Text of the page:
No. I've read and listened to this book. Don't like narrators version of certain characters such as Caul Shivers and The Dogman. That being said, he does others well and it doesn't ruin the book by any means.
Like any Joe Abercrombie book, the characters in it. Whirrun of Bligh and Bremer Dan Gorst in particular are fantastic additions to a world already full of great characters.
He does. I just didn't like his take on certain ones. I did like his Whirrun of Bligh.
After having read the first law trilogy, this was exactly what I expected. Violent, funny, lots of twists and turns. It is ingaging and extreemly run to listen to. Buy this and you won't be disappointed.
Terrific descriptions of fighting and battles. Excellent major characters. Thorougly engaging and hard to put down. Many more named and described characters than were necessary to keep the story moving. I will definitely try another book by this author.
This book is supposed to take place about 8-10 years after the end of The First Law series. I liked that series a lot, and was hoping for more of the same.
This story dragged on and on. It had the makings of a good story, but it never got off the ground. I gave up after about 6 hours. Couldn't finish it.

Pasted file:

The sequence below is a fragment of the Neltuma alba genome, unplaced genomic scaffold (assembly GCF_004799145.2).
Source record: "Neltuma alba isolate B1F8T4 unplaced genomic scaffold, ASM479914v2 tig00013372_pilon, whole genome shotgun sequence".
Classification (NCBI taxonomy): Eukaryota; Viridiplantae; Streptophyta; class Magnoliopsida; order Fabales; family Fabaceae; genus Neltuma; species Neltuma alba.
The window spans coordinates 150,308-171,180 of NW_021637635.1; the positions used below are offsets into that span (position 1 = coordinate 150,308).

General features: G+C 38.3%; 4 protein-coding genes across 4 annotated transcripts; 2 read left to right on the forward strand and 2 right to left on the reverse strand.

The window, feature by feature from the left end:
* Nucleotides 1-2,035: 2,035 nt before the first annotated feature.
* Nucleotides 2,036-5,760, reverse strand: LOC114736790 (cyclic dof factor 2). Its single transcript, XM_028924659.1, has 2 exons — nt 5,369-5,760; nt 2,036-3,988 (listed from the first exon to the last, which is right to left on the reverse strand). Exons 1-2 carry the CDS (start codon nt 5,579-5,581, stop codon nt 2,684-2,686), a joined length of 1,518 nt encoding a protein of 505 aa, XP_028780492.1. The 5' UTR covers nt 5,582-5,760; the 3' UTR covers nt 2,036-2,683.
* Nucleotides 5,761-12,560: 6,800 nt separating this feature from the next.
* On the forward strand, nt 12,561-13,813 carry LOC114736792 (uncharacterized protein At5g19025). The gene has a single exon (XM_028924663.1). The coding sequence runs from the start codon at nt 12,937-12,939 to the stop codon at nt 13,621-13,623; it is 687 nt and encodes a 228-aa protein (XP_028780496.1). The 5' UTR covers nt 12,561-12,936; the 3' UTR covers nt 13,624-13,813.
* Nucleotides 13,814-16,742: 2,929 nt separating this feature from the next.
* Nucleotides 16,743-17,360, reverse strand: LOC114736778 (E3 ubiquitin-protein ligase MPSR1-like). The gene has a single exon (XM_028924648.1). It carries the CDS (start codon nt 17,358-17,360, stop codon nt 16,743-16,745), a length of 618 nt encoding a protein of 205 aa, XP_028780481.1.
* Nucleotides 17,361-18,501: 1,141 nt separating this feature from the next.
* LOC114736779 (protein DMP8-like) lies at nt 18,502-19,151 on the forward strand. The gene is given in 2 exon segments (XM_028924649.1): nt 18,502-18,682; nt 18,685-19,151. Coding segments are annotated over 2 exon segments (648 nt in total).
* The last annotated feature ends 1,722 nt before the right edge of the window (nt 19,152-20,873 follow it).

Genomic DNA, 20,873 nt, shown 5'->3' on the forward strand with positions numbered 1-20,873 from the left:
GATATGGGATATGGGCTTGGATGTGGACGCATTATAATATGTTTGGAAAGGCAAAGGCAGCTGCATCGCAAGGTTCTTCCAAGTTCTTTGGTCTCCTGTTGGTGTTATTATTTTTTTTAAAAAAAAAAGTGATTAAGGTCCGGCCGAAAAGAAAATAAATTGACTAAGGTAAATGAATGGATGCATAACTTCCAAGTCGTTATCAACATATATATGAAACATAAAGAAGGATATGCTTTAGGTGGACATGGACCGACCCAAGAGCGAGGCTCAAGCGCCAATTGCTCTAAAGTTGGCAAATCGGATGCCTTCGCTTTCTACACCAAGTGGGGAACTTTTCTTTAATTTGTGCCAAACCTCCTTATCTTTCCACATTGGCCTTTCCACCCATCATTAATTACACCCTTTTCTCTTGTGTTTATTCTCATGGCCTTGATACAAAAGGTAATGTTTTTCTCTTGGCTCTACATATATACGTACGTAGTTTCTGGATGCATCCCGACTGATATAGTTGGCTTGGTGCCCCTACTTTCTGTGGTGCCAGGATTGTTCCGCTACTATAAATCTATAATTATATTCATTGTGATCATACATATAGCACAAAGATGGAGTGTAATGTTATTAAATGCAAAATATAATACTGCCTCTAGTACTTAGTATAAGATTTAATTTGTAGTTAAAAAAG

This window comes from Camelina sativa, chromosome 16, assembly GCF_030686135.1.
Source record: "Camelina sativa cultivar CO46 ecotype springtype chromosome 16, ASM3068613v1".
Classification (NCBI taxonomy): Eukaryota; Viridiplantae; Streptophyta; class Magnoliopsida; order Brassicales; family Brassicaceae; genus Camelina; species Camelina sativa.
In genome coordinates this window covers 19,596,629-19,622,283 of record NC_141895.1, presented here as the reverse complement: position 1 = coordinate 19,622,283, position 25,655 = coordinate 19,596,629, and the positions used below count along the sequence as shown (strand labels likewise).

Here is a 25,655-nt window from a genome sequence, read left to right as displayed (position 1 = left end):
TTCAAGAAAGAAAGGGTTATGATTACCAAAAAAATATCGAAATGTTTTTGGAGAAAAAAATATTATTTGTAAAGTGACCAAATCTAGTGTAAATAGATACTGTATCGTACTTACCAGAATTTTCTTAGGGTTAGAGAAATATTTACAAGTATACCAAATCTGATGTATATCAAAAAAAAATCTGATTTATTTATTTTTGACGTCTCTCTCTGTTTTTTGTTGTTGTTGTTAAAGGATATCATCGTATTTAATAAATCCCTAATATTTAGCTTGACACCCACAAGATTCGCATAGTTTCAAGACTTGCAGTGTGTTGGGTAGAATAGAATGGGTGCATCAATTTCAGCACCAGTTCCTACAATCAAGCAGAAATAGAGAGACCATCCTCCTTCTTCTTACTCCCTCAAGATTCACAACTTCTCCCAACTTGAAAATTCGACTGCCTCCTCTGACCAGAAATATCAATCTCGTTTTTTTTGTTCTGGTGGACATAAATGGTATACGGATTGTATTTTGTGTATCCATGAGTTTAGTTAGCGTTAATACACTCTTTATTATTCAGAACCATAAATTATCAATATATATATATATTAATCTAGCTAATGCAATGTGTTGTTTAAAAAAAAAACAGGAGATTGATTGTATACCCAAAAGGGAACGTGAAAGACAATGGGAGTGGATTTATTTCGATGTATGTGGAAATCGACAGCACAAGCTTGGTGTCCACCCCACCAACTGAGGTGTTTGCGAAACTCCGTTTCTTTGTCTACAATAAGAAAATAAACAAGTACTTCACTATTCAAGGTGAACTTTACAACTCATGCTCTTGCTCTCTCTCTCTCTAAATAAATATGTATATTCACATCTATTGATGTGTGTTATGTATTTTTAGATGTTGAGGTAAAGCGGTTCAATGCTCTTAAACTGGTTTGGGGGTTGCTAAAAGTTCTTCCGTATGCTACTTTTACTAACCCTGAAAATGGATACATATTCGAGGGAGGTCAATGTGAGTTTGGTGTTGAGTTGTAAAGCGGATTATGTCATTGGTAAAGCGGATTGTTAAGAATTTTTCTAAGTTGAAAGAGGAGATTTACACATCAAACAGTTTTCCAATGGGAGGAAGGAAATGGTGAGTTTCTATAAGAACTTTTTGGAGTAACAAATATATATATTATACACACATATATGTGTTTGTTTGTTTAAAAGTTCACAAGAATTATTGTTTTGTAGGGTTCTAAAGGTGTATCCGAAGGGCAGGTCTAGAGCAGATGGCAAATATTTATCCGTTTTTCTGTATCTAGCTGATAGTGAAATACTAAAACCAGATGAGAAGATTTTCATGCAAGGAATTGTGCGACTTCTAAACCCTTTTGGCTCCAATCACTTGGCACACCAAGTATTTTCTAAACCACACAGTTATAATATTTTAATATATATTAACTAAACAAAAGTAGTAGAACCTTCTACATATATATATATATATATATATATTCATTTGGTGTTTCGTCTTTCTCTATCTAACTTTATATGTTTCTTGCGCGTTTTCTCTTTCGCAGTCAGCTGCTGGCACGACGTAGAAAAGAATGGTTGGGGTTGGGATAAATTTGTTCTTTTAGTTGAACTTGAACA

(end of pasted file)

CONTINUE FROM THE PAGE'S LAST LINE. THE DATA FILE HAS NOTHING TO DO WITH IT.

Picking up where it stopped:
First off Joe Abercrombie is one of my favorite authors, but I think he abandoned the personality he gave to Black Dowe. The book takes place after the death of the Bloody Nine, and starts with Black Dowe as king of the north. I had thought that Abercrombie had taken some time to introduce the Black Dowe character, while he traveled with the Bloody Nine. Black Dowe was in my mind was a soldier first because he loved to kill. He went from battle to battle with very little thought into the effort. He was not above starting fights with his traveling companions if he went to long between battles. He was the kind of man who encountered men that just wanted to fight with or against him. Black Dowe was a named man that earned his name. He was the man that struck fear into other men almost as much fear as the Bloody Nine himself. He often abandoned planned raids and just barreled in. The thought that he would build alliances, or follow battle plans seemed foreign to his personality. On top of all that he is now king and not killing very much. Black Dowe showed his bad temper a lot but it did not turn violent till the end of the book. His own officers were scared of him but Black Dowe did nothing to show why that was. Black Dowe had some how found a witch that joined his side. She kept showing up and leaving you with an ominus feeling, like something important would happen around her. Nothing ever happened with her except she showed up every now and again. The story left me wanting and I think it is Joe's worst effort yet.